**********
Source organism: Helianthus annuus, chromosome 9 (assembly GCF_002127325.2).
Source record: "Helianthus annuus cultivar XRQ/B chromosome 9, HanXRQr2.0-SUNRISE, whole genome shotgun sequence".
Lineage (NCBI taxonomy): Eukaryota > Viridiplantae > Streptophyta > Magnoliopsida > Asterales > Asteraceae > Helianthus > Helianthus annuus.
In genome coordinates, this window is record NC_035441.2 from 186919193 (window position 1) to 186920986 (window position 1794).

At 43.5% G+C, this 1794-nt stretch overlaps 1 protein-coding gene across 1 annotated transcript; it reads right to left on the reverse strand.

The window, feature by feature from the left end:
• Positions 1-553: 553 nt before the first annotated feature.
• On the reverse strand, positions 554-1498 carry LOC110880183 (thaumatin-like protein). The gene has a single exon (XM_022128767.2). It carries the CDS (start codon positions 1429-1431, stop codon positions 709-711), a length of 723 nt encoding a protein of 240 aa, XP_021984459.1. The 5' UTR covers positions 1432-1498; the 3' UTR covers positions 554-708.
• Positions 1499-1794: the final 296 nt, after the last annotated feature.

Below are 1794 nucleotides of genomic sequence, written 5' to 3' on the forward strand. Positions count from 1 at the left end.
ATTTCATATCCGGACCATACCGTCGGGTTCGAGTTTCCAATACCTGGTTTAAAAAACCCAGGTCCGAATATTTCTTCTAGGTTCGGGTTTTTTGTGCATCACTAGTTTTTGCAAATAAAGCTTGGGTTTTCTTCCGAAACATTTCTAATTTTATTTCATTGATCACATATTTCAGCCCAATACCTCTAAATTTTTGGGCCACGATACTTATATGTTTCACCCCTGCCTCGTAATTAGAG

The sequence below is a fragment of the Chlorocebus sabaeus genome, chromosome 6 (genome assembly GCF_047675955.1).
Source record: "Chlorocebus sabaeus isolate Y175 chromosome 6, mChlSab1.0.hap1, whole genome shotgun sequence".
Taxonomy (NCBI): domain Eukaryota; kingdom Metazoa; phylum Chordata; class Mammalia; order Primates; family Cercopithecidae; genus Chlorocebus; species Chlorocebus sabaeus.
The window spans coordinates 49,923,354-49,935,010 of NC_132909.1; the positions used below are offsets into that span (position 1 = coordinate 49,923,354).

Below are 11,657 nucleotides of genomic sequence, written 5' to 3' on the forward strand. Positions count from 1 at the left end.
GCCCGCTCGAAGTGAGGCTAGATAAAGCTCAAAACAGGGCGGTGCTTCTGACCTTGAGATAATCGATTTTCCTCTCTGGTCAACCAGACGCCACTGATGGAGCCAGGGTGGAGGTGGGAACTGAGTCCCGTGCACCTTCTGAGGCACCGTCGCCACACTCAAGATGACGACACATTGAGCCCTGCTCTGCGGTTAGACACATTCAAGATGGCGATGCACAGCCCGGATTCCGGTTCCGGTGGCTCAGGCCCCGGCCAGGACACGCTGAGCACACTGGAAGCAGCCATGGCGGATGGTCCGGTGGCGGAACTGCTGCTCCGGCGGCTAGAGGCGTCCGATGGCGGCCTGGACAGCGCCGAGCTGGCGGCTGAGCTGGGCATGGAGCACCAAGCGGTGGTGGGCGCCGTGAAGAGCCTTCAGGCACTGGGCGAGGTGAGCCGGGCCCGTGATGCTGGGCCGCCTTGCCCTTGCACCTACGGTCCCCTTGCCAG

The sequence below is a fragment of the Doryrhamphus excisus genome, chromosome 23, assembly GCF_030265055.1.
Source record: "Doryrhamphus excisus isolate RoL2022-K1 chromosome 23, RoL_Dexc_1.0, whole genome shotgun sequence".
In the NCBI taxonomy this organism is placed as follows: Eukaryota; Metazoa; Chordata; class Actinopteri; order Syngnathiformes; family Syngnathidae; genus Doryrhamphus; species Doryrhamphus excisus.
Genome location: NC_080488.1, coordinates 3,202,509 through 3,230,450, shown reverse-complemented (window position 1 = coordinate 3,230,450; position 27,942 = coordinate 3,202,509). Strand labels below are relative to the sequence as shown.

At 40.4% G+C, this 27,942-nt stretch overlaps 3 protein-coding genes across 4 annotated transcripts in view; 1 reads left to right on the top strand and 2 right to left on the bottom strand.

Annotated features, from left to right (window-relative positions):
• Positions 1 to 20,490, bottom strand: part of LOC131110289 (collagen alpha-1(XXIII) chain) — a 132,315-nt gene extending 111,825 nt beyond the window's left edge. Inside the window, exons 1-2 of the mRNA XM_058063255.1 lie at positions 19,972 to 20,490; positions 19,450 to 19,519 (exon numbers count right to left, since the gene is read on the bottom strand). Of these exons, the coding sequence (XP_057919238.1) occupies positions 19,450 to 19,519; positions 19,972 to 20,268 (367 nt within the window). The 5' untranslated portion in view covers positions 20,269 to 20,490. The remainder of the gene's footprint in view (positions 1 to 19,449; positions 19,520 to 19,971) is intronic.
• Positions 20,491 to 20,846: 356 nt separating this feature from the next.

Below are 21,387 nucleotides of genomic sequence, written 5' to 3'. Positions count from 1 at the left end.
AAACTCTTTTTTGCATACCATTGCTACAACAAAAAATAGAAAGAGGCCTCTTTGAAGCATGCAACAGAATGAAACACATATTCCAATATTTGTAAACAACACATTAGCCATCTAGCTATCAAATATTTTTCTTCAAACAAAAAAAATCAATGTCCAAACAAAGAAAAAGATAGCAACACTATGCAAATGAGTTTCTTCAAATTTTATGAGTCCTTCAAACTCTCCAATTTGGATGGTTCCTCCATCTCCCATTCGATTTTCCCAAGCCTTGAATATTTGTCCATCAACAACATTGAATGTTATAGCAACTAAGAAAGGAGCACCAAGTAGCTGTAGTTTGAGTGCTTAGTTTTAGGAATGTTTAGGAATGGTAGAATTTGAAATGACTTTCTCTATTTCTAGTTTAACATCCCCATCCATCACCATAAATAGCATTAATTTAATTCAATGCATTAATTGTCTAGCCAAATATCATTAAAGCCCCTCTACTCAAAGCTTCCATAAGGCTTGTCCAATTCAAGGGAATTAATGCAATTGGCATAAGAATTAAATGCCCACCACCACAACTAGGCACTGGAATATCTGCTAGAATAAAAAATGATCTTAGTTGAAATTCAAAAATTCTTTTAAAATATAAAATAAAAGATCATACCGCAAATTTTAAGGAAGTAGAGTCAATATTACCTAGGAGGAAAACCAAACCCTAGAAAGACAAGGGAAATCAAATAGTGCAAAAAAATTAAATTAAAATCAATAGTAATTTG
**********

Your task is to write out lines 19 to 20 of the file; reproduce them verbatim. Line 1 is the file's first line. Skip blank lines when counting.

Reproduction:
Source record: "Doryrhamphus excisus isolate RoL2022-K1 chromosome 23, RoL_Dexc_1.0, whole genome shotgun sequence".
In the NCBI taxonomy this organism is placed as follows: Eukaryota; Metazoa; Chordata; class Actinopteri; order Syngnathiformes; family Syngnathidae; genus Doryrhamphus; species Doryrhamphus excisus.